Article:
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An observational longitudinal study to evaluate tools and strategies available for the diagnosis of Congenital Chagas Disease in a non-endemic country

AuthorsSimón, M.; Gil-Gallardo, L.J.; Asunción Iborra, M.; Carrilero, B.; López López, Manuel Carlos; Romay-Barja, M.; Murcia, L.; Thomas, María del Carmen; Benito, A.; Segovia, M.
KeywordsCongenital Chagas Disease
Diagnostic techniques
Polymerase chain reaction
Issue Date2019
CitationActa Tropica 199 (2019)
AbstractObjectives: Congenital Chagas Disease (CCD) has become a global health problem. Early diagnosis and treatment is essential for the cure of the disease. Our aim was to evaluate techniques and samples used for the diagnosis of CCD in order to improve diagnostic strategies. Methods: A total of 181 children born in Spain from Latin American Chagas-infected mothers were consecutively enrolled and studied by microhematocrit, PCR and serology tests at 0–2, 6 and 9–12 months of age and followed up when it was required. Samples of cord blood and peripheral blood were collected for T. cruzi detection by PCR. Parasite culture was performed in patients with a positive PCR. Results: Of 181 children, 7 children (3.9%) were lost to follow-up. A total of 174 children completed follow-up, 12 were diagnosed with CCD (6.9%) and 162 (93.1%) as uninfected children (negative serology tests at the end of the follow-up). Traditional parasitological diagnosis by microhematocrit had a poor performance (sensitivity was 10%), while PCR in peripheral blood showed high sensitivity (90.9%) and specificity (100%), allowing the early diagnosis of 9 infected children during the first 6-months-old. In the other 3 congenital cases, diagnosis was only possible at 12 months by serological and molecular techniques. However, PCR in cord blood showed low sensitivity (33.3%) and less specificity (96.4%) for the diagnosis. Conclusion: PCR in peripheral blood has proven to be the most adequate strategy for the diagnosis of CCD, allowing an early and reliable diagnosis.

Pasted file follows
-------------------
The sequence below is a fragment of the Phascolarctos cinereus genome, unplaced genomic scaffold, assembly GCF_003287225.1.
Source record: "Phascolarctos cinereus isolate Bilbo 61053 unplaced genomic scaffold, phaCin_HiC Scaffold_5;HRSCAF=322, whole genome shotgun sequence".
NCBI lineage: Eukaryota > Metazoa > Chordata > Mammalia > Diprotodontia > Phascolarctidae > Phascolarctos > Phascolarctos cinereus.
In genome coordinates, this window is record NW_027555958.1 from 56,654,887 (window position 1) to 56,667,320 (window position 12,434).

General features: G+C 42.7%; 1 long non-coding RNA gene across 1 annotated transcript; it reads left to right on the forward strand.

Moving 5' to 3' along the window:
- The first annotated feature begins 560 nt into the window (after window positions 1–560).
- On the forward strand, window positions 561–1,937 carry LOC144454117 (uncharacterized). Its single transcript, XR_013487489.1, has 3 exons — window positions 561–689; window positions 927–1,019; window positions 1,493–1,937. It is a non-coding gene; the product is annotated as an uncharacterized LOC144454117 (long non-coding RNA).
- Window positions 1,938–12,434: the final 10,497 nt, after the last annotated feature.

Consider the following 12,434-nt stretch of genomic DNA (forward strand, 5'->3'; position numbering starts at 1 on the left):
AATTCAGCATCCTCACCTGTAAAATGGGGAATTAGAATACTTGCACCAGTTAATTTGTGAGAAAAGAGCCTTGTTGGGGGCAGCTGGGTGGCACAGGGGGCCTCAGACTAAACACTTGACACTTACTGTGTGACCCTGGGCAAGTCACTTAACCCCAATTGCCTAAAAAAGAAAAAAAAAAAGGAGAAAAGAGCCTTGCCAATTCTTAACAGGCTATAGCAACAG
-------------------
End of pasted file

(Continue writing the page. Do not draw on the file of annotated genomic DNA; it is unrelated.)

Publisher version (URL)http://dx.doi.org/10.1016/j.actatropica.2019.105127
Identifiersdoi: 10.1016/j.actatropica.2019.105127
e-issn: 1873-6254
issn: 0001-706X
Appears in Collections:(IPBLN) Artículos
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